23 SES 11 C, Comparing and Contrasting School Choice Policies: Problematics in Comparison
The first question traced in the symposium is of theoretical and methodological kind. It focuses on one of the hottest problems of comparative studies not only in education but in all social research: how to go beyond just listing the differences and similarities. The second one is of more empiric character and asks if it would be possible to find certain kinds of universal practices and effects of an education policy such as parental school choice despite of different contexts. As objectives for a comparative study on parental choice, we may particularise as follows: first, to locate our empirical findings in different cases theoretically into the trans-national and relational fields of education (see below), and secondly, to outline and conceptualise in different contexts some universal effects of a “technique of governance” (Ball 2001) such as parental school choice policy is.
Contemporary comparative research in education is said to lack a historical perspective (Kazamias 2009) and contextualisation (Steiner-Khamsi 2009), to be too optimistic about transfer (Cowen 2000), and suffering “unbearable narrowness of the national view” (Kettunen 2011; Dale 2009). Comparisons are too often just like train spotting: “collecting train numbers, interesting only if you are already hooked on the hobby“ (Cowen 2009, 963). The substantial body of work in comparative education is simply empiricist, lacking any substantial theoretical substance and hence, takes the world being studied at face value (Broadfoot 2003).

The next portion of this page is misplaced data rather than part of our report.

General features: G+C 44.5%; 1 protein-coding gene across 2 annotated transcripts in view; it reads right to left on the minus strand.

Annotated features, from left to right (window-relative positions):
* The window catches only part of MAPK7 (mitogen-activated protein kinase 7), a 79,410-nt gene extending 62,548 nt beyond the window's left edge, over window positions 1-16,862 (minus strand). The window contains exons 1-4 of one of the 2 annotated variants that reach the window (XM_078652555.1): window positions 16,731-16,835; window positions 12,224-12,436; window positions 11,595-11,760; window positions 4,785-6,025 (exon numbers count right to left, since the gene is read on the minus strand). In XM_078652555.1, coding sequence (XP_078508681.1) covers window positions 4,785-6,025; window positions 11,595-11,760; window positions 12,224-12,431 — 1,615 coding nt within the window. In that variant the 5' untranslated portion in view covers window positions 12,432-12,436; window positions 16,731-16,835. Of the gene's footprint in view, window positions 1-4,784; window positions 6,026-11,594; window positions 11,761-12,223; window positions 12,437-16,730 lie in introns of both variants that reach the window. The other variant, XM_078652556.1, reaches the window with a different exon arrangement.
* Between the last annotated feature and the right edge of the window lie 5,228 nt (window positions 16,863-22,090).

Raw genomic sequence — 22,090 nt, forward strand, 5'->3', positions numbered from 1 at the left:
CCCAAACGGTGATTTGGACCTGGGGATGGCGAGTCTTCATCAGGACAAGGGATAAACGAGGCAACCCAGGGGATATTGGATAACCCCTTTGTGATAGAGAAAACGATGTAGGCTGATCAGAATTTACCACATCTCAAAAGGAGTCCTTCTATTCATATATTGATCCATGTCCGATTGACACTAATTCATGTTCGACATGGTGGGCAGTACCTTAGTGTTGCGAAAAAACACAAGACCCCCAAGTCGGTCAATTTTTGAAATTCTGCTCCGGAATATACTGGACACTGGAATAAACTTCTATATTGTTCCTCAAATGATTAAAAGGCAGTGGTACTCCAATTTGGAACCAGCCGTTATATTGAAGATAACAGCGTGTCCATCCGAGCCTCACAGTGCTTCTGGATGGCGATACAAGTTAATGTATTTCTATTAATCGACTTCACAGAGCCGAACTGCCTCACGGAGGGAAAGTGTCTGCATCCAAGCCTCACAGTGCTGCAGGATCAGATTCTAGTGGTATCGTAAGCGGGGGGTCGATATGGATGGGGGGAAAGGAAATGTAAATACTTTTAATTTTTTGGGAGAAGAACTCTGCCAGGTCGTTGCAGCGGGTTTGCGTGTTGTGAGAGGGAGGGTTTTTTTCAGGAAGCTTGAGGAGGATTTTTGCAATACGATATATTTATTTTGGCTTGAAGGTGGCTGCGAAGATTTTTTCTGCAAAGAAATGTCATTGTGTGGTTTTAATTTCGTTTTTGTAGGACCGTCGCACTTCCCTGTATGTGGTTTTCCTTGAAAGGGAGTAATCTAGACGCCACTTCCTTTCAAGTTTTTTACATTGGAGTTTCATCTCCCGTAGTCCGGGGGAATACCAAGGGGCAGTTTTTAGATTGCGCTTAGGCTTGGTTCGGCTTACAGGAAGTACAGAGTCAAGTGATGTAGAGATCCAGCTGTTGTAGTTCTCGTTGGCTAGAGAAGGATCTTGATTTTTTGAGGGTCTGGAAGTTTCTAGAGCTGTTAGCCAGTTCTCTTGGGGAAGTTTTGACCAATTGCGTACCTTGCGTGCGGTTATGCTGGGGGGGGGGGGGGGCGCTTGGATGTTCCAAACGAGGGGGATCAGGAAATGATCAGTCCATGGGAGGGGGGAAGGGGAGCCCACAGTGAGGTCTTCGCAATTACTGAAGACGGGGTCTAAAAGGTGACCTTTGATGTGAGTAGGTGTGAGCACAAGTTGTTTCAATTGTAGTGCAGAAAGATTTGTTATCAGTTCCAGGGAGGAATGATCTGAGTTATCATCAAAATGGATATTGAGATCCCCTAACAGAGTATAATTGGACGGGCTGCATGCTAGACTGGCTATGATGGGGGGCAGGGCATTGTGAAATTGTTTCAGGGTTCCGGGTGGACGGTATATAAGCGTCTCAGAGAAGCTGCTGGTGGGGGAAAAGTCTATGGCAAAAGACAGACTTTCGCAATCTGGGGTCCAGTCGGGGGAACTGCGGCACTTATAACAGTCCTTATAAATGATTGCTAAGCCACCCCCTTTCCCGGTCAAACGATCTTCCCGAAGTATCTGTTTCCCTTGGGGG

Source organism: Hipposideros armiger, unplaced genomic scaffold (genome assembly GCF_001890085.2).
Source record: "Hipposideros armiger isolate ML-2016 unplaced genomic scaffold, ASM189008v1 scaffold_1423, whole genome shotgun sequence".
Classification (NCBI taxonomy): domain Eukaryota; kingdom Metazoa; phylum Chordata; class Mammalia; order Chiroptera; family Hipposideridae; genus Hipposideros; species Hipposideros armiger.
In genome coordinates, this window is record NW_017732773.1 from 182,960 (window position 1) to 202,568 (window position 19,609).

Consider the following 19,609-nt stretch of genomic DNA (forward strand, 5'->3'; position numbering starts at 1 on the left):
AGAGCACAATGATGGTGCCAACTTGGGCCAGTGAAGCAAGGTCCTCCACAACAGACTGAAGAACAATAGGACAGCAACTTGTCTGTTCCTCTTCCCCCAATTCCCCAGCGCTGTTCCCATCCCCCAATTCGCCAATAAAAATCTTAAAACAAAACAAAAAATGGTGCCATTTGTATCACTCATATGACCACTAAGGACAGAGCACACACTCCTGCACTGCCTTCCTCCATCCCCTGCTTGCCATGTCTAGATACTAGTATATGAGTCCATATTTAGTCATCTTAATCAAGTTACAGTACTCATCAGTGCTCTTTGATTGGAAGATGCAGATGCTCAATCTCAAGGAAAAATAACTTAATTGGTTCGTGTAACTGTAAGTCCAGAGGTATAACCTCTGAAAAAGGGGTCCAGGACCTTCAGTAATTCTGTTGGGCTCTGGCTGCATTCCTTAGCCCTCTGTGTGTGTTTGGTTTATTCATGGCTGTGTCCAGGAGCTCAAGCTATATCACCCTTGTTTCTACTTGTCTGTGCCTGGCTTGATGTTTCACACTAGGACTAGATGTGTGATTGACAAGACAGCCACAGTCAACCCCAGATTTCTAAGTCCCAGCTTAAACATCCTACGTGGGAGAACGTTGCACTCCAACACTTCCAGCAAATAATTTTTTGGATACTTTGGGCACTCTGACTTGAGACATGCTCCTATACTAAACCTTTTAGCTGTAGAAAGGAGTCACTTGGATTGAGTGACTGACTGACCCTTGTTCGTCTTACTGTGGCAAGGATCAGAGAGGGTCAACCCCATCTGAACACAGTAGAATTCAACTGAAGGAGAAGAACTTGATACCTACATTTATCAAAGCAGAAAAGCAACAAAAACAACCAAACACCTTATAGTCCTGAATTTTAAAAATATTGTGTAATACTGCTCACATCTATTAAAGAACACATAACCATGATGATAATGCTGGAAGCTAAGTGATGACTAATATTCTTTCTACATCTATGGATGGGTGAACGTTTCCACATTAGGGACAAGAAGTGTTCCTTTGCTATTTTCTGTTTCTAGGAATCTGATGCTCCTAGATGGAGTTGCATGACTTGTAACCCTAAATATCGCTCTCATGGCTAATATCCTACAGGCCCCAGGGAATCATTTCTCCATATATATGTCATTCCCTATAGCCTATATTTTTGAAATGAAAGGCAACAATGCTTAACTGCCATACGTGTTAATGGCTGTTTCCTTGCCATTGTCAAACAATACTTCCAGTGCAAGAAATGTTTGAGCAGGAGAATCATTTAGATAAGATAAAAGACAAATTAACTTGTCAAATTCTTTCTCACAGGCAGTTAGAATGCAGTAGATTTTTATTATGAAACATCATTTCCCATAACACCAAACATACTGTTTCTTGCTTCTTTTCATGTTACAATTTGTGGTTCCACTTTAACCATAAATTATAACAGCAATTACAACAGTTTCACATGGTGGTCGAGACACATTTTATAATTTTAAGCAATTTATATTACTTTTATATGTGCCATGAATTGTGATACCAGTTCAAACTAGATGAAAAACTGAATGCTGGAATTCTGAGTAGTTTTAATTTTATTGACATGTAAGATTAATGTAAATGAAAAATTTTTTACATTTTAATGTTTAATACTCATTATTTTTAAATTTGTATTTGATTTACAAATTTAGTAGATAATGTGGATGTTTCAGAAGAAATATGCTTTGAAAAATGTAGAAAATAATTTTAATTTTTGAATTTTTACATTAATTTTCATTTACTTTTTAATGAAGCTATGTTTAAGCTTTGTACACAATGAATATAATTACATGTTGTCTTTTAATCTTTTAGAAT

One possibility for the pursuit of stronger theory-based conceptualizations lies in what we call dynamic view to education politics (Butler & van Zanten 2007; Raveaud & van Zanten 2007; van Zanten 2009; Kauko 2011; Simola 2011; Simola & Rinne 2011). In this framework, the national education systems are seen as complex social fields of interactive relationships between actors, discourses and institutions in an essentially trans-national context. The changes and continuities in the field, both discursive and non-discursive, are emerged, reconstructed and disappeared due to the constitutive dynamics in political relations specific to the certain sociohistorical and cultural contexts. (Osberg & Biesta 2010; Bourdieu1998; Werner & Zimmermann 2006). In the case of parental school choice it seems that at least four levels are essential here: the levels of politics, governance, educational family strategies and school logics of action. At those levels, our framework does encourage empirical study to focus on dynamics in interactive relations between actors, discourses and institutions.
Our second research question concerns the practices and effects of parental school choice in different contexts, first, through contrasting the cases from the extreme ends of the continuum for public vs. private driven compulsory education system, Chile and Finland. These cases could be characterised also as peripheral from the South-West and the North-East. Secondly, empirical results from France, England and the U.S. bring the view from the centre, from the big countries to the discussion focusing to the educational strategies of the middle class families. Finally the discussion of the symposium will be contributed by the transnational views of discussants from Southern and Northern Europe, from Sweden and Spain.
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